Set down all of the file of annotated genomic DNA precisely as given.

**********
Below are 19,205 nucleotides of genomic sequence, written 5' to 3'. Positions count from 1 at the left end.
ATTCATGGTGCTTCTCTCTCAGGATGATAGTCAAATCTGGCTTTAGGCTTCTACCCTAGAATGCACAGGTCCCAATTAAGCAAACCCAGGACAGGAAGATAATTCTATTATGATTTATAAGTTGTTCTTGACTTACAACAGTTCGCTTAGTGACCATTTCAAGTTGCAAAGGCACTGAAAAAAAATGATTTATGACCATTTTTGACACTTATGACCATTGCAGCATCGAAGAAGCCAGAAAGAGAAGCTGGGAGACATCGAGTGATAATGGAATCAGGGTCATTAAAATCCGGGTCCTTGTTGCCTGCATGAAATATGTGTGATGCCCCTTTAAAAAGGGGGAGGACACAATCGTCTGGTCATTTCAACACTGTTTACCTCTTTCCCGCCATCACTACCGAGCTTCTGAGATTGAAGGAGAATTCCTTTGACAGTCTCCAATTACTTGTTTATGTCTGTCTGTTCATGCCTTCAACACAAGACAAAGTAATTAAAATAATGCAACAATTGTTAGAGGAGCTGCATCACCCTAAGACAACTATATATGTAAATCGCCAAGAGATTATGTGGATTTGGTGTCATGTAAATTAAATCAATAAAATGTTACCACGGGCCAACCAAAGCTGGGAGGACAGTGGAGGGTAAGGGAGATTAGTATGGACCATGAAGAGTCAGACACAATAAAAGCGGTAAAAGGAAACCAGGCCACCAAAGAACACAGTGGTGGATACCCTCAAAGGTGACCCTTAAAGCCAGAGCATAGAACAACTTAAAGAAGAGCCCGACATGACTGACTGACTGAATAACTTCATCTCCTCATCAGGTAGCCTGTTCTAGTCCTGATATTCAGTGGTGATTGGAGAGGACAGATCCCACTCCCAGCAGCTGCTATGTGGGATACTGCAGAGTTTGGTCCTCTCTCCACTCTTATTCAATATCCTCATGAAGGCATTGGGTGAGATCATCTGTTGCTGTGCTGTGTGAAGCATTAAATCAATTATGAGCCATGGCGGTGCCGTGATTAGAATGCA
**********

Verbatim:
Below are 19,205 nucleotides of genomic sequence, written 5' to 3'. Positions count from 1 at the left end.
ATTCATGGTGCTTCTCTCTCAGGATGATAGTCAAATCTGGCTTTAGGCTTCTACCCTAGAATGCACAGGTCCCAATTAAGCAAACCCAGGACAGGAAGATAATTCTATTATGATTTATAAGTTGTTCTTGACTTACAACAGTTCGCTTAGTGACCATTTCAAGTTGCAAAGGCACTGAAAAAAAATGATTTATGACCATTTTTGACACTTATGACCATTGCAGCATCGAAGAAGCCAGAAAGAGAAGCTGGGAGACATCGAGTGATAATGGAATCAGGGTCATTAAAATCCGGGTCCTTGTTGCCTGCATGAAATATGTGTGATGCCCCTTTAAAAAGGGGGAGGACACAATCGTCTGGTCATTTCAACACTGTTTACCTCTTTCCCGCCATCACTACCGAGCTTCTGAGATTGAAGGAGAATTCCTTTGACAGTCTCCAATTACTTGTTTATGTCTGTCTGTTCATGCCTTCAACACAAGACAAAGTAATTAAAATAATGCAACAATTGTTAGAGGAGCTGCATCACCCTAAGACAACTATATATGTAAATCGCCAAGAGATTATGTGGATTTGGTGTCATGTAAATTAAATCAATAAAATGTTACCACGGGCCAACCAAAGCTGGGAGGACAGTGGAGGGTAAGGGAGATTAGTATGGACCATGAAGAGTCAGACACAATAAAAGCGGTAAAAGGAAACCAGGCCACCAAAGAACACAGTGGTGGATACCCTCAAAGGTGACCCTTAAAGCCAGAGCATAGAACAACTTAAAGAAGAGCCCGACATGACTGACTGACTGAATAACTTCATCTCCTCATCAGGTAGCCTGTTCTAGTCCTGATATTCAGTGGTGATTGGAGAGGACAGATCCCACTCCCAGCAGCTGCTATGTGGGATACTGCAGAGTTTGGTCCTCTCTCCACTCTTATTCAATATCCTCATGAAGGCATTGGGTGAGATCATCTGTTGCTGTGCTGTGTGAAGCATTAAATCAATTATGAGCCATGGCGGTGCCGTGATTAGAATGCA